Student union officials at Edinburgh University plan to hand out pronoun badges to freshers so they know whether to refer to each other as ‘he’, ‘she’ or ‘they’.
This is intended to avoid any potential misgendering of non-binary or transgender students who may display the physical attributes of one gender while associating more closely with another, or none at all.
Kai O’Doherty, vice-president for welfare at Edinburgh Students’ Association, said pronoun badges would be available through ‘Welcome Week’ which precedes the start of term.
The students’ union has also published a guide to correct pronouning which explains why it is important to ‘normalise’ the practice of making gender pronouns public. It says: ‘Many people assume that the pronouns they should use for an individual are obvious: people who look like men should be referred to using he/him, and people who look like women should be referred to as she/her.’ But these assumptions can be ‘frustrating and harmful’ for transgender or non-binary students, who may prefer to use gender-neutral pronouns. The guide warns: ‘If we choose to make assumptions about which pronouns are correct, we risk misgendering people and/or singling out trans people who want to clarify their pronouns.’
Resistance is useless, as the guide adds that students saying they don’t care which pronoun is used is offensive, as it ‘suggests that trans folks are silly for requesting that their pronouns be respected’. It adds: ‘Asking people about their “preferred” pronoun should also be avoided, as it can imply that pronouns are a mere preference rather than a necessity.’ Apparently individuals cannot be expected to dress in the manner of their chosen ‘gender’ to aid strangers in the task of identifying the correct pronoun – although, with so many to choose from, their ‘gender choice’ may be too obscure to be easily recognised.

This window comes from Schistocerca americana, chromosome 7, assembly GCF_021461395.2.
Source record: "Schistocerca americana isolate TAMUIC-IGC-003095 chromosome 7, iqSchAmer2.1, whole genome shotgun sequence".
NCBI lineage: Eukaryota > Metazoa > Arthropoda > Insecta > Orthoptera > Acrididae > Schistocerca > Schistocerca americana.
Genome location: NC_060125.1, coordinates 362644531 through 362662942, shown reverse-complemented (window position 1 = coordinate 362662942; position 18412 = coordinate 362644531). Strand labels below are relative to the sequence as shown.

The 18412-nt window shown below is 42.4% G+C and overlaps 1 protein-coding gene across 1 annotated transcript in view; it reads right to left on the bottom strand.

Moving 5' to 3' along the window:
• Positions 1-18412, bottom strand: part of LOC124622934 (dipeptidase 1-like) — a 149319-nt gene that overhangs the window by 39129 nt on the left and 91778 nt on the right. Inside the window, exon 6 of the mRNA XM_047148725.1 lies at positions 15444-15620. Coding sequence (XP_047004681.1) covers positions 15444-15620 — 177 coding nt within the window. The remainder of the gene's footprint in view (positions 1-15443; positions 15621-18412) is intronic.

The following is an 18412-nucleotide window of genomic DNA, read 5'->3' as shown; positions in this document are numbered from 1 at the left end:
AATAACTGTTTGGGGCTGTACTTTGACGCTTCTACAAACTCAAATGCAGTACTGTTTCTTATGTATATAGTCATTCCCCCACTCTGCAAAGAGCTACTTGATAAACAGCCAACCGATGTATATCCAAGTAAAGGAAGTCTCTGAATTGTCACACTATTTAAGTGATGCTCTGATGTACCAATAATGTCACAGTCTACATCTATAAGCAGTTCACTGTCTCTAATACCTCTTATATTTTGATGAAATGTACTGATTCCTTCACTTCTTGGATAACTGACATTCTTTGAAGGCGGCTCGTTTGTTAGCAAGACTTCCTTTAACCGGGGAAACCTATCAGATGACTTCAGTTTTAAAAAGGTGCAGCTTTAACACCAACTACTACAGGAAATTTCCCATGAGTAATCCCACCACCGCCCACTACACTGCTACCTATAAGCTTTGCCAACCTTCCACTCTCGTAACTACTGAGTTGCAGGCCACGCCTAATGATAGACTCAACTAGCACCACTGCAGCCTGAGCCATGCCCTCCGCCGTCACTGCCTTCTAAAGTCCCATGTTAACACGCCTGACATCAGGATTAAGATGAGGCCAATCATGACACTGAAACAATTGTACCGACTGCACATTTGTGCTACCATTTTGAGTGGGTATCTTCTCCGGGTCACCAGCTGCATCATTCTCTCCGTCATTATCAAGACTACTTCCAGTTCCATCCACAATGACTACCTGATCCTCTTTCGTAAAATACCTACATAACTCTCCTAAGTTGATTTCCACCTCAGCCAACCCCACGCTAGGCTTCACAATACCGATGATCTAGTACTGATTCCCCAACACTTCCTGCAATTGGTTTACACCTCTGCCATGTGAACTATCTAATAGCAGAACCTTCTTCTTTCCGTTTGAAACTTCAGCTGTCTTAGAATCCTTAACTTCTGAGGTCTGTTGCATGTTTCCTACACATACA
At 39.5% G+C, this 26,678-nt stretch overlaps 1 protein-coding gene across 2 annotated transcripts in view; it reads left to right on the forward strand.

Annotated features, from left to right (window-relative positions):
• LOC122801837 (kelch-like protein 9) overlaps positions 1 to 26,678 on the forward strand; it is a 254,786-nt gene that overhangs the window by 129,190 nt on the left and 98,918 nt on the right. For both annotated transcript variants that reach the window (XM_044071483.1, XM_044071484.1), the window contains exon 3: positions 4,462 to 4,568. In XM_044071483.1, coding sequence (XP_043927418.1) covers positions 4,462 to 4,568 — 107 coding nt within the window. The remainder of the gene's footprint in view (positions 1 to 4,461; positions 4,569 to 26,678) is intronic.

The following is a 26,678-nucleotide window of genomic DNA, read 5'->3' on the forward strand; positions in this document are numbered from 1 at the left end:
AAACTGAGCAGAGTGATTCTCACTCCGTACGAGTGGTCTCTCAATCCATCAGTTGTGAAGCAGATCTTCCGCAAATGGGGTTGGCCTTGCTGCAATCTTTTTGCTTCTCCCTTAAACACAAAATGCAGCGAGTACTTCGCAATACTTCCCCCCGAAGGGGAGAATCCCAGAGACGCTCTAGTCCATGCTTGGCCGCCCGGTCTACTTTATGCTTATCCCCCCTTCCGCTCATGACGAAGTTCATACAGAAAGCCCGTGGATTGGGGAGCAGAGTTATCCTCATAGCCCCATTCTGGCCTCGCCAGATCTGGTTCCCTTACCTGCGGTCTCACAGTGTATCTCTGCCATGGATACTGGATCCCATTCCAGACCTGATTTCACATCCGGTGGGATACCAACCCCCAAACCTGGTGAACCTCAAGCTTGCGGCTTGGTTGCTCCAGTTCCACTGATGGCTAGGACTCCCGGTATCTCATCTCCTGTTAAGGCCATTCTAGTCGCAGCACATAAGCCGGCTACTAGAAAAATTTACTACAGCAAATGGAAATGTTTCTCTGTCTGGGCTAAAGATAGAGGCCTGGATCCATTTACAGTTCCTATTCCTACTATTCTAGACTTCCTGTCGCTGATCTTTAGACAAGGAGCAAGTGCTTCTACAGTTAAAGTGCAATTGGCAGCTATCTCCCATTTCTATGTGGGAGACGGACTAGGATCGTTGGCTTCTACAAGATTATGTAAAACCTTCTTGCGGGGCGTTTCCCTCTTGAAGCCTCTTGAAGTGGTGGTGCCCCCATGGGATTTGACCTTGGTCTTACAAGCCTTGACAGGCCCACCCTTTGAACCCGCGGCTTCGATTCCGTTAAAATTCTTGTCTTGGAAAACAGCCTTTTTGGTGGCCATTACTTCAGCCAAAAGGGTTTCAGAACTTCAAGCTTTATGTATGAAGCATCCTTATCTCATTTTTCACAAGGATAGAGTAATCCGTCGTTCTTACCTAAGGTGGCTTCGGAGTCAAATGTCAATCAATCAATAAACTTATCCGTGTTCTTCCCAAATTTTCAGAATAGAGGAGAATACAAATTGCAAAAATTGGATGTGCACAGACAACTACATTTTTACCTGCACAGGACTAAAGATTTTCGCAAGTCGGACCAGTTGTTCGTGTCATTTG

Not only does the student guide explain how to discover the correct pronouns for people they have never met, it advises: ‘Even where you are fairly confident you know people’s pronouns, it’s still good to refresh our knowledge and give folks the opportunity to provide their correct pronouns’ since they ‘may wish to change their pronouns throughout their life for a variety of reasons. Giving them the opportunity to do that without having to single themselves out is part of being a good ally to trans people.’
The guide does acknowledge that in some situations, such as meeting someone for the first time, pronoun confusion may be unavoidable. It suggests that students share their own pronouns and ask their new acquaintance ‘How about you?’ or ask ‘Could you just remind me of your pronouns?’
This may seem bizarre, as though an alternative comedian had wandered in from the Edinburgh fringe and was trying out some new material. But in a few years’ time these students could be in positions of real power, dissenters having been frozen out of the public sphere.
At this rate ‘misgendering’ will become a hate crime and totalitarianism will emerge triumphant. Probably by then we will all have to display a badge indicating that our thoughts have been pronounced politically pure, or risk being sent to a gulag for rock-breaking and compulsory pronoun practice.